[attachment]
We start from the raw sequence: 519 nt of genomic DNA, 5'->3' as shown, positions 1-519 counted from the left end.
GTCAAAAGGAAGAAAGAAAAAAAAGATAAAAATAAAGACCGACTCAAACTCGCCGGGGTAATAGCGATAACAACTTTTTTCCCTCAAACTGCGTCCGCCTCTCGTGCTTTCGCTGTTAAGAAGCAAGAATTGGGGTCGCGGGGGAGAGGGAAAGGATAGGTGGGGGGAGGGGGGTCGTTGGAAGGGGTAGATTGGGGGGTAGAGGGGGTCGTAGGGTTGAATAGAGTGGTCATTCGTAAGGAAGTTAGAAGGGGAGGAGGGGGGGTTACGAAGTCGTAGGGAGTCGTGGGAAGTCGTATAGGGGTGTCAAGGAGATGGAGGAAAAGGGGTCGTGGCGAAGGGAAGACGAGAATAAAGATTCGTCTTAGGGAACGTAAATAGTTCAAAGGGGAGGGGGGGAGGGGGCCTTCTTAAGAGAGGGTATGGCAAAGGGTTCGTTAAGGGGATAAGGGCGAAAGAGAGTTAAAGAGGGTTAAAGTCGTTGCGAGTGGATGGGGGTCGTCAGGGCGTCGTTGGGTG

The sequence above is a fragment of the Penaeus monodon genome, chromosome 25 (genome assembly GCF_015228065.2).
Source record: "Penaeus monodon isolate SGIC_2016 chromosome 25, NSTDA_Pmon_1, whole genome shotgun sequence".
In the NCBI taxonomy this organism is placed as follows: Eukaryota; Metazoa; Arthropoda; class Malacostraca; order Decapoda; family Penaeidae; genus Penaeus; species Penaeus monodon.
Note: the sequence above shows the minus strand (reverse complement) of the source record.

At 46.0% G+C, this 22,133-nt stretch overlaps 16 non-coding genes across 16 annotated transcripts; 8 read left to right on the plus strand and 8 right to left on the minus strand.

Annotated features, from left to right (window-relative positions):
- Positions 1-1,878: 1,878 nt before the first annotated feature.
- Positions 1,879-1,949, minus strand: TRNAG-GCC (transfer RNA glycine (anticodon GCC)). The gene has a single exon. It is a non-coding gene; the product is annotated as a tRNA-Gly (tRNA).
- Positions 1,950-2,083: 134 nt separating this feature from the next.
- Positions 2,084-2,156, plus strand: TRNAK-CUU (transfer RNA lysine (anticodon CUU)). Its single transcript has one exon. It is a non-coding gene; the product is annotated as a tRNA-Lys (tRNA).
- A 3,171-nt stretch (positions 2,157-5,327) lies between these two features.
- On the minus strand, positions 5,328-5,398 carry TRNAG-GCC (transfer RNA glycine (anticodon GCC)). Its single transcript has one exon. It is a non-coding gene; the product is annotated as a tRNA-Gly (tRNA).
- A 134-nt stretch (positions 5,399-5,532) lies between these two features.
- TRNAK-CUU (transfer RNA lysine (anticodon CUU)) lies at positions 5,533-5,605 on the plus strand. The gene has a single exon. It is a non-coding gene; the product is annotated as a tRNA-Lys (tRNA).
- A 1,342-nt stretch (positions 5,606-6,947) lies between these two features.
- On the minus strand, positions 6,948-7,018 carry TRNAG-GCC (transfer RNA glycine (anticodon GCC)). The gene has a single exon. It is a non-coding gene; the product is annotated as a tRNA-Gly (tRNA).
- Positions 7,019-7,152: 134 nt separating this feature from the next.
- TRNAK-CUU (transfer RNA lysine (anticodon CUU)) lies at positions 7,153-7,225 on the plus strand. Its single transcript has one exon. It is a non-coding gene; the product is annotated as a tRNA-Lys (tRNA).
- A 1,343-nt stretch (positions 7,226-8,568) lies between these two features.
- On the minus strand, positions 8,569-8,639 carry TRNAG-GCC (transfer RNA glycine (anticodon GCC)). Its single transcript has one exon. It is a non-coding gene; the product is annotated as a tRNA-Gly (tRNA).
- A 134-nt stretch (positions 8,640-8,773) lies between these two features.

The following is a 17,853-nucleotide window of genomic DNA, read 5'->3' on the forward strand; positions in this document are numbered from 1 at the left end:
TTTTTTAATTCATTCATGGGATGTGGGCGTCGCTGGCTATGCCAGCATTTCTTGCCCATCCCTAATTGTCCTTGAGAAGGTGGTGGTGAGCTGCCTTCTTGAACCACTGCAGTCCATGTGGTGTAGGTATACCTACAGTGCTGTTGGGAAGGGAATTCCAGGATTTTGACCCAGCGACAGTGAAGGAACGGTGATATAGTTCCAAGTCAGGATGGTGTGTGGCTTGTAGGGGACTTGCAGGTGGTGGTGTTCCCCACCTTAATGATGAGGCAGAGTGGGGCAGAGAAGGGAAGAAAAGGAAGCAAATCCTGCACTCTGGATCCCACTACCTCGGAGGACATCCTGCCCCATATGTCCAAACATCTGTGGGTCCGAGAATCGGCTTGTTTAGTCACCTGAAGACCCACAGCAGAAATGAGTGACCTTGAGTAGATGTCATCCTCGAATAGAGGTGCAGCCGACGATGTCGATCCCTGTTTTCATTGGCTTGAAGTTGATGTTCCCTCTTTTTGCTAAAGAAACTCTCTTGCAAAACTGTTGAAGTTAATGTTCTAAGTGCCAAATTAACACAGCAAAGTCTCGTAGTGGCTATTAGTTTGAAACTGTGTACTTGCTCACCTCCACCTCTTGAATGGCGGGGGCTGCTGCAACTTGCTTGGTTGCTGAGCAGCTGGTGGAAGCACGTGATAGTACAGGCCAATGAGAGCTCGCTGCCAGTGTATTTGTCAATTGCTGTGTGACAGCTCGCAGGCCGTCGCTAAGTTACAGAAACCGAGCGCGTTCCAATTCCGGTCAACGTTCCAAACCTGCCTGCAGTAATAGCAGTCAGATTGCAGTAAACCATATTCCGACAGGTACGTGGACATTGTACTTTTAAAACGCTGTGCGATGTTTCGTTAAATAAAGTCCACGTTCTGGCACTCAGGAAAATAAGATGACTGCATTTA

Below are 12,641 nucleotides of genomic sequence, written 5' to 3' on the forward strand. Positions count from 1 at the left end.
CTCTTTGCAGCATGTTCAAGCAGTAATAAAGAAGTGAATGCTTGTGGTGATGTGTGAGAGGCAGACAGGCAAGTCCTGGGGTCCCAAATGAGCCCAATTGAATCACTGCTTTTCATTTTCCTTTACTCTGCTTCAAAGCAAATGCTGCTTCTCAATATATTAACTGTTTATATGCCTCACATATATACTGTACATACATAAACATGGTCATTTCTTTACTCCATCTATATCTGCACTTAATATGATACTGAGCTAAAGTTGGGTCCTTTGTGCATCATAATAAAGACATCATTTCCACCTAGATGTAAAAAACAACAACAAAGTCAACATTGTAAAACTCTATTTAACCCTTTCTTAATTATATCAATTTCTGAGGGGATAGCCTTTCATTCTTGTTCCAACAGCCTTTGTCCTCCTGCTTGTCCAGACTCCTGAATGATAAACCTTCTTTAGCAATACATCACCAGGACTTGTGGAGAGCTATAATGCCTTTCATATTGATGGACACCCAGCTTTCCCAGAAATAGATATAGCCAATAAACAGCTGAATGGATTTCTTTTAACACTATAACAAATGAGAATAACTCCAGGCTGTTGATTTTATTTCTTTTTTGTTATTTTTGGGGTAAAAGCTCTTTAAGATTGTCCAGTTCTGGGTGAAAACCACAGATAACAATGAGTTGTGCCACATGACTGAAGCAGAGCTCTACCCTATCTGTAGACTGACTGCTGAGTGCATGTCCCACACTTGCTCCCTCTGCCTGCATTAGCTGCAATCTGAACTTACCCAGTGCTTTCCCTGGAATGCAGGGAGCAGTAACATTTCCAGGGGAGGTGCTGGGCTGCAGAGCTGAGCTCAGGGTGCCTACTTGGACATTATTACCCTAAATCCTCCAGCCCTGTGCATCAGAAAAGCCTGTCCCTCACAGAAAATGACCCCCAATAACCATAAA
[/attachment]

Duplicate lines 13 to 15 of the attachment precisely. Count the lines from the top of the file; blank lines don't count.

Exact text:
- A 3,171-nt stretch (positions 2,157-5,327) lies between these two features.
- On the minus strand, positions 5,328-5,398 carry TRNAG-GCC (transfer RNA glycine (anticodon GCC)). Its single transcript has one exon. It is a non-coding gene; the product is annotated as a tRNA-Gly (tRNA).
- A 134-nt stretch (positions 5,399-5,532) lies between these two features.